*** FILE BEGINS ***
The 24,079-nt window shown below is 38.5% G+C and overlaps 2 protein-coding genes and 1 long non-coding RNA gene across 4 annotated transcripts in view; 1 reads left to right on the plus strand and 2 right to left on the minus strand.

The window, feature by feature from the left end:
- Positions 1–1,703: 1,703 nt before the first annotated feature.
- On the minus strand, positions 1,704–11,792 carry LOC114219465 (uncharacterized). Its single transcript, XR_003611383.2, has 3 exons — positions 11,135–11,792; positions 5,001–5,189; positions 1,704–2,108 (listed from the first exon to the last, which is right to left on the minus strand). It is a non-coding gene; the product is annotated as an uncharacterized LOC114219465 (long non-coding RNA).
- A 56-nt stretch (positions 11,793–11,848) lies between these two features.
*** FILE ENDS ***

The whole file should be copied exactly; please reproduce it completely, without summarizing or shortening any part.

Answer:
The 24,079-nt window shown below is 38.5% G+C and overlaps 2 protein-coding genes and 1 long non-coding RNA gene across 4 annotated transcripts in view; 1 reads left to right on the plus strand and 2 right to left on the minus strand.

The window, feature by feature from the left end:
- Positions 1–1,703: 1,703 nt before the first annotated feature.
- On the minus strand, positions 1,704–11,792 carry LOC114219465 (uncharacterized). Its single transcript, XR_003611383.2, has 3 exons — positions 11,135–11,792; positions 5,001–5,189; positions 1,704–2,108 (listed from the first exon to the last, which is right to left on the minus strand). It is a non-coding gene; the product is annotated as an uncharacterized LOC114219465 (long non-coding RNA).
- A 56-nt stretch (positions 11,793–11,848) lies between these two features.